In recognition of Sexual Abuse Awareness Week, this article specifically explores rape within a marriage.
In some religions, the words ‘I do’ are exchanged between husband and wife during the marriage ceremony. Two small words and three letters in total that shares a commitment between two people to embark on a legally binding and hopefully loving life together.
What isn’t a part of the ceremony are the words ‘I don’t’ and more specifically, ‘I don’t want to’ when it comes to consenting to sex in marriage. Having sex with you against your consent is called rape, regardless if you are ‘married’ or not.
Being married also doesn’t mean that you have to have sex. Forced sex or sexual activity is against the law, and has been for over 30 years in the UK and yet, sadly, as recent as 2018, a YouGov survey found that almost a quarter of people didn’t believe that non-consensual sex was a crime in a long term relationship. Non consensual sex is a crime. it is #NotOk. It is never ok and there is only ever one person to blame for rape – the person committing the crime. Being married to them doesn’t make them immune despite what people may think.
Rape can happen to anyone at any time. Victims can be raped by a friend, family member or a stranger and statistics show that 1 in 2 rapes of adults are carried out by their partner or ex-partner and 1 in 3 adult survivors of rape experience it in their own home.
For the perpetrator, rape is all about power and control. If someone doesn’t consent to sex, then it is rape. Rape Crisis explains what consent means:
Consent happens when all people involved in any kind of sexual activity agree to take part by choice. They also need to have the freedom and capacity to make that choice.
Breaking that down, if it’s not your choice, if you don’t want to or can’t or don’t know how to say no to sex, if you change your mind at any time and there’s no consent but you’re forced into sex, that means it is rape.
According to Rape Crisis, not having the freedom or capacity to consent to sexual activity means if someone:
- is sleeping or unconscious.
- is too intoxicated to make an informed choice, either through drink or drug use.
- has been ‘spiked’ – when someone puts drugs or alcohol into your drink without you knowing.
- is too young.
- has a mental health disorder or illness that means they are unable to make a choice.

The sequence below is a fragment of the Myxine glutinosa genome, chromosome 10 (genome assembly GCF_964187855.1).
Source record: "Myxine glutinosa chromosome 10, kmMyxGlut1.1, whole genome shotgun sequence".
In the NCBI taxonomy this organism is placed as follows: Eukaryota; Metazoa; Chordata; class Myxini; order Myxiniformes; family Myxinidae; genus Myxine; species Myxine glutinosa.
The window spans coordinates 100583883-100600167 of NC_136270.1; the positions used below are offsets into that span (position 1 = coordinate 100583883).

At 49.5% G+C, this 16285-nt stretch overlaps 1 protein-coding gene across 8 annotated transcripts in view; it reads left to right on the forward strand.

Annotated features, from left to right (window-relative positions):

- is being pressured, bullied, manipulated, tricked or scared into saying ‘yes’.
- is using physical force against them.
If you say ‘yes’ because you’re fearful of what might happen if you say ‘no’, that’s still a long way from consenting to sexual activity.
We mentioned statistics earlier on in this article, and behind every statistic, behind every number is a person – a victim or a survivor. Shockingly here are some more recent findings that highlights just how big an issue rape is.
- 1 in 4 women have been raped or sexually assaulted as an adult
- 1 in 6 children have been sexually abused
- 1 in 20 men have been raped or sexually assaulted as an adult
- Only 1 in 100 rapes reported to police result in a charge – not a conviction
- 1 in 2 rapes against women are carried out by their partner or ex-partner
- 1 in 3 adult victims and survivors of rape experience it in the own home
- 5 in 6 women and 4 in 5 men who are raped have not reported to the police
- 98% of adults prosecuted for sexual offences are men
- 1 in 2 adult survivors of rape have experienced it more than once
- 9 in 10 girls and young women in schools say sexist name calling and being sent unwanted ‘dick pics’ and other images of a sexual nature happens to them or other girls their age
For anyone reading this and wanting support, we’d first like to share this inspirational quote:
You are not a victim for sharing your story. You are a survivor setting the world on fire with your truth. And you never know who needs your light, your warmth and raging courage.
And finally, here are some specialist places you can get help:
- a doctor or practice nurse at your GP surgery
- a voluntary organisation, such as Rape Crisis, Women’s Aid, Victim Support, The Survivors Trust or Male Survivors Partnership
- the 24-hour freephone National Domestic Abuse Helpline, run by Refuge, on 0808 2000 247
- the Rape Crisis national 24/7 free phone helpline on 0808 500 222
- a hospital accident and emergency (A&E) department
- call NHS 111 or get help from 111 online
- the police, or dial 101
- in an emergency, dial 999
- Erath Family Action – NSPCC
Our thanks go to Sarah, Nicole and Julie for their contributions to this article.